On Monday, January 25th, just after 1pm, a gentleman from Columbus, Georgia spotted a possible Ivory Gull on the water at West Point Lake, in Troup County, Georgia. After hearing of his report, several birders were able to get to the lake in time to positively identify the bird before the sun went down.
Being relatively new to birding, I didn’t really understand the significance of this find until later the next evening. As I sat at my desk on Tuesday, I read update after update about the Ivory Gull from several different people, so I decided to see what all the hubbub was about. A few quick searches on the Internet made it clear why everyone and their brother was excited about seeing this bird, and rushing to get a glimpse of it, especially here in Georgia.
The Ivory Gull Pagophila eburnea is a small gull, the only species in its genus. It breeds in the high arctic and has a circumpolar distribution through Greenland, northernmost North America, and Eurasia.
It migrates only short distances south in autumn, most of the population wintering in northern latitudes at the edge of the pack ice, although some birds reach more temperate areas.
From Cornell Laboratory of Ornithology:
A small white gull of the high Arctic, the Ivory Gull only rarely comes south of the Bering Sea or the Maritime Provinces. In fact, it rarely is found away from pack ice, spending the winter on the ice north of Newfoundland.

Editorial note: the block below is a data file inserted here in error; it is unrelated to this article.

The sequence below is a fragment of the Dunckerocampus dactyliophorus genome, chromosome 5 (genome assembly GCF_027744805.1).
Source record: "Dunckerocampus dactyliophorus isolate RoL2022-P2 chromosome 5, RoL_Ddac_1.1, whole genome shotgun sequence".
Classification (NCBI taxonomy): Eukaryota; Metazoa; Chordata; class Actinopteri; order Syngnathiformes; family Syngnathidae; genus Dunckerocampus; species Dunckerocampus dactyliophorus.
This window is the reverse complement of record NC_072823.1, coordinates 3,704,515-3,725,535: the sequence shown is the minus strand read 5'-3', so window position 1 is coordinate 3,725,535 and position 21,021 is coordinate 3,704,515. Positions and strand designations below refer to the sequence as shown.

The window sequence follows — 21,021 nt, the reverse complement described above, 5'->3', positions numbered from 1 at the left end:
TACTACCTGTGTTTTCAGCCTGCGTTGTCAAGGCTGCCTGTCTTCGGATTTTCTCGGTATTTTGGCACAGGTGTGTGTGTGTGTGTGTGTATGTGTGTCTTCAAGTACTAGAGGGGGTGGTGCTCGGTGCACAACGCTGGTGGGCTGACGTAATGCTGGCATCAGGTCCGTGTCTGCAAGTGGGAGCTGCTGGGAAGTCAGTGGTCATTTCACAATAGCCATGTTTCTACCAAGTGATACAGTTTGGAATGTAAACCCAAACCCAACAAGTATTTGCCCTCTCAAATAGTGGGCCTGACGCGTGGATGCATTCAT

From the Audubon Society:
Ivory Gull counts in the Canadian Arctic have recorded losses of 80% over the last 20 years, and 13 breeding colonies have vanished. Between 1979 and 2001, Canada considered it a “species of concern.” In 2006, the bird’s listing was escalated to “endangered.” Over the same period, BirdLife International, on behalf of the World Conservation Union (IUCN), reclassified the Ivory Gull from a “species of least concern” to “near threatened.” Reports from several Inuit communities corroborate these negative trends.
I suddenly understood the importance of this sighting and decided to make the trip to West Point Lake sometime on Wednesday. It was a once in a lifetime chance to see a rare bird and I wanted to make sure that the avid birders of the family (our three boys) got a chance to see this magnificent rare bird before it flew back home.
I worked longer than I had expected on Wednesday, but we were able to observe the bird for three hours before it got dark. When we arrived I thought we might have trouble spotting the bird, but the Ivory Gull stood out among all of the other gulls in the area.
We spent time on the West Point Dam speaking to more experienced birders who had been watching the bird before we arrived. While we watched the bird from the dam, the Ivory Gull would fly from the boom area in front of the dam, up and over the top of the dam, and then fly down river around the bend. Ten to fifteen minutes later the bird could be seen flying back upstream, over the dam, and back into the boom area. We had an awesome time that first day, and I got some of the best photographs of a bird I have ever taken.
Several out of town (and out of state) birders were planning on coming from all over the place to see the bird. Because of our experiences the day before I decided to take Thursday off as an “educational” day for the boys. I figured we could get down there as early as possible to see the gull again and maybe view some of the other birds in the area.